There are currently no guidelines for the assessment of treatment responses in SP. We suggest that the definitions that are currently applied in MM can be used in the setting of SBP, while RECIST criteria can be used for assessing treatment responses in EMP [56, 57] (Table 4). For patients who have detectable serum monoclonal protein at diagnosis, the response can be assessed similar to the uniform IMWG response criteria for MM [58]. Serum and urine electrophoresis and immunofixation as well as serum free light chain analysis should be regularly performed during follow-up. As discussed, serum monoclonal protein can remain stable for several months before declining. In case of increasing serum monoclonal protein levels or the appearance of myeloma-associated end-organ damage, a new bone marrow sample should be taken in order to quantify the PC infiltration and to detect genetic abnormalities. The sensitivity of PET/CT for the evaluation of treatment responses is higher than that of MRI. A persistent high uptake on 18F-FDG PET/CT indicates the presence of residual disease. Low tracer uptake at irradiated sites can be due to bone remodeling and is not always associated with a poor prognosis. Preferentially, the same imaging technique should be used for diagnosis and for the evaluation of treatment responses.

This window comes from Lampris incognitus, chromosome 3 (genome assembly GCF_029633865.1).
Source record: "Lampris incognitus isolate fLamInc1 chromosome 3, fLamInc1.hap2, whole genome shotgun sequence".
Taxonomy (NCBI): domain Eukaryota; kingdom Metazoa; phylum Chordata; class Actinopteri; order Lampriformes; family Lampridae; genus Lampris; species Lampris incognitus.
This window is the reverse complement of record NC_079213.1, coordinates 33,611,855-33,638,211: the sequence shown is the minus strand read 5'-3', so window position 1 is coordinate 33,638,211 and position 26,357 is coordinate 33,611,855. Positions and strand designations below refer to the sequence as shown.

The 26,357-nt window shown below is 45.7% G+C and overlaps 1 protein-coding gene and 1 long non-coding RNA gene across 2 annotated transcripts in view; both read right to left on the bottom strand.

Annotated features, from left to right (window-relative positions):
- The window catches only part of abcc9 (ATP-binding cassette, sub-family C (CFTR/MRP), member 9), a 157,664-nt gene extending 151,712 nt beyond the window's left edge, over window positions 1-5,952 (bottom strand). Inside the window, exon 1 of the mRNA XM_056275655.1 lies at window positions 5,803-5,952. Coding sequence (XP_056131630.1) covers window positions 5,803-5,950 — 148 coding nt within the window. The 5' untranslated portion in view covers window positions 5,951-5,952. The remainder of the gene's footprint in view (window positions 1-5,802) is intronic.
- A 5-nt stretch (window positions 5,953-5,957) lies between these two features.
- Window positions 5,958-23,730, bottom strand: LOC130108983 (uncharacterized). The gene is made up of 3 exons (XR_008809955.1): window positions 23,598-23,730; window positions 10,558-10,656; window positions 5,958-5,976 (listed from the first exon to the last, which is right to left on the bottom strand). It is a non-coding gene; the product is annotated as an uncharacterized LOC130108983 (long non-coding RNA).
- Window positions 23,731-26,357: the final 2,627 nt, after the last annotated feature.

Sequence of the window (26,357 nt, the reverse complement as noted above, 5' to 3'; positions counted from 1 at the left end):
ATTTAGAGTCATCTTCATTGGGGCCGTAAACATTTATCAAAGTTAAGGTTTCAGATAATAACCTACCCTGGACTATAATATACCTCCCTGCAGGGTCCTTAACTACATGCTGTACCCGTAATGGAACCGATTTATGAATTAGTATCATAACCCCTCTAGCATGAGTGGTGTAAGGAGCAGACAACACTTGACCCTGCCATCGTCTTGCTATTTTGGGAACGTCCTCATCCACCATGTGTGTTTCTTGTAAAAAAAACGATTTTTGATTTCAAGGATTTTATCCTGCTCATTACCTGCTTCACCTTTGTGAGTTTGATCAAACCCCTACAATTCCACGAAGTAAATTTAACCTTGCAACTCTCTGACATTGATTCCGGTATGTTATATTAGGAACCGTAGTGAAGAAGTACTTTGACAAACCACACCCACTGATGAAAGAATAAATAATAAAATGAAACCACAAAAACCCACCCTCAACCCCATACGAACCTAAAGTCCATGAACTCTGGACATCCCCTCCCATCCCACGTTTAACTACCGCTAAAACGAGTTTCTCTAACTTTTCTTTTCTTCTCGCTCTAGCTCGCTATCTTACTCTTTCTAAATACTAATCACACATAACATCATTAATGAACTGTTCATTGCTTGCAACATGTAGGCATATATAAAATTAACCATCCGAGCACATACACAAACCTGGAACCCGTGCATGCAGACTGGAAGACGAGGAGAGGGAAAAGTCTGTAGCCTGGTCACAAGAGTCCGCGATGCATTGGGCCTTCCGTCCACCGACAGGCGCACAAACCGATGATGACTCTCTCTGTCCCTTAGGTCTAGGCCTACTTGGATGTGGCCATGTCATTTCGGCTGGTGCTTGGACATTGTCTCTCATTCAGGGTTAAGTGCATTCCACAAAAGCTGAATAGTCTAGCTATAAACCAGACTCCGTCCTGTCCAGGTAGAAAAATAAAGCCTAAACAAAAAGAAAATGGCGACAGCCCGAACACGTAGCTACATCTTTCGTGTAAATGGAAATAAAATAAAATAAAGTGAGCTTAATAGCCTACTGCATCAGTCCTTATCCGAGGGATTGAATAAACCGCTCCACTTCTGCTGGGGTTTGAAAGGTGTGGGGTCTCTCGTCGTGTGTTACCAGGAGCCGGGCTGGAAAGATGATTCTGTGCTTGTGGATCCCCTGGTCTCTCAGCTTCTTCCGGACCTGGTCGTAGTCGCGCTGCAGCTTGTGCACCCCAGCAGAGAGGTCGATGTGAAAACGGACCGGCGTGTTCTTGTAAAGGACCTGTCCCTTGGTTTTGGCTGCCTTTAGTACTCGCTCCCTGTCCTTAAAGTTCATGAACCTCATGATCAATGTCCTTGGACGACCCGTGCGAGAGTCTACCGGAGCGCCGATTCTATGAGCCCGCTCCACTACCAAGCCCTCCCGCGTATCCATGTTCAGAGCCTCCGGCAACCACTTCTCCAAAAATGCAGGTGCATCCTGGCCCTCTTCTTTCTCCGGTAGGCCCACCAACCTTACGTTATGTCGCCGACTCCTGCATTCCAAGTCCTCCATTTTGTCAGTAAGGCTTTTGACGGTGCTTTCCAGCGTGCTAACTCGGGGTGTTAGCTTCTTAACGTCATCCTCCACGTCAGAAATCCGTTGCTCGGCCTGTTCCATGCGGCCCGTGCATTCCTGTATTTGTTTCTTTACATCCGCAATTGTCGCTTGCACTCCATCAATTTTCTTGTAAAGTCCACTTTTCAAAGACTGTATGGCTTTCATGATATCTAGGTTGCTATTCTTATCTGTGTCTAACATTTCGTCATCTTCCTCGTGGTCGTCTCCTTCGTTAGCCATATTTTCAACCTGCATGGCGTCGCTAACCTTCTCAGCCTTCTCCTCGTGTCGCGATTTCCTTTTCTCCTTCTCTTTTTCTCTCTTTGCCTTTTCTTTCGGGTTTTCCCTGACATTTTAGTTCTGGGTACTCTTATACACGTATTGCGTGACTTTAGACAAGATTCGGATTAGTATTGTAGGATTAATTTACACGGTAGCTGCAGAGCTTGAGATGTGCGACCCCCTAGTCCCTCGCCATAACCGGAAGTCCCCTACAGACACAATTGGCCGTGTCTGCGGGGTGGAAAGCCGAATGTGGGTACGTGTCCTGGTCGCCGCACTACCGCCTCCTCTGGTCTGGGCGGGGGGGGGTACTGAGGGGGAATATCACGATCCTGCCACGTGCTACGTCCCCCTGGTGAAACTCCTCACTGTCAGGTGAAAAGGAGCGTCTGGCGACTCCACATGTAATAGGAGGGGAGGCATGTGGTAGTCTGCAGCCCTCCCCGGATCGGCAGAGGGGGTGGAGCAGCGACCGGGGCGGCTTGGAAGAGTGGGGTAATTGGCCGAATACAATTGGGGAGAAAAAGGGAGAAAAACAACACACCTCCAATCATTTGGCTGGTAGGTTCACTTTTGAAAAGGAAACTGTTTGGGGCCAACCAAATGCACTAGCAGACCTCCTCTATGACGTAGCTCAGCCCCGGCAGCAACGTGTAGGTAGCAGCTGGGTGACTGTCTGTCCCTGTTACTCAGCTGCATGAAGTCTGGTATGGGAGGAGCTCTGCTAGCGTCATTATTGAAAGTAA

Table 4

Definition of treatment responses

Complete response (CR)

Complete disappearance of all previously observed abnormalities on radiographic imaging. For patients with a secretory plasmacytoma, a disappearance of monoclonal protein from serum and/or urine. For SBP, the initial radiological abnormalities on MRI or CT should regress or stabilize during an observation time of at least 12 months to fulfill the requirements for a CR. For EMP, the disappearance of soft tissue mass is required for the definition of CR

Very good partial response (VGPR)

A CR with regard to clinical and radiological signs, but with a positive immunofixation or ≥ 90% reduction in serum monoclonal protein plus urine monoclonal protein level < 100 mg/24 h.

Partial response (PR)

A ≥ 50% decrease in serum and/or urine monoclonal protein. For non-secretory SP, radiological features (MRI/CT) or local assessment is needed. In EMP patients, a 30% decrease in the diameter of target lesions should be observed.

Stable disease (SD)

Insufficient shrinkage to qualify for PR nor sufficient increase to qualify for PD.

Progressive disease (PD)

The development of new lesions or an increase of at least 20% in the size of existing lesions, the apparition of a myeloma defining event, and finally an increase of > 25% from lowest response value in serum and/or urine monoclonal protein.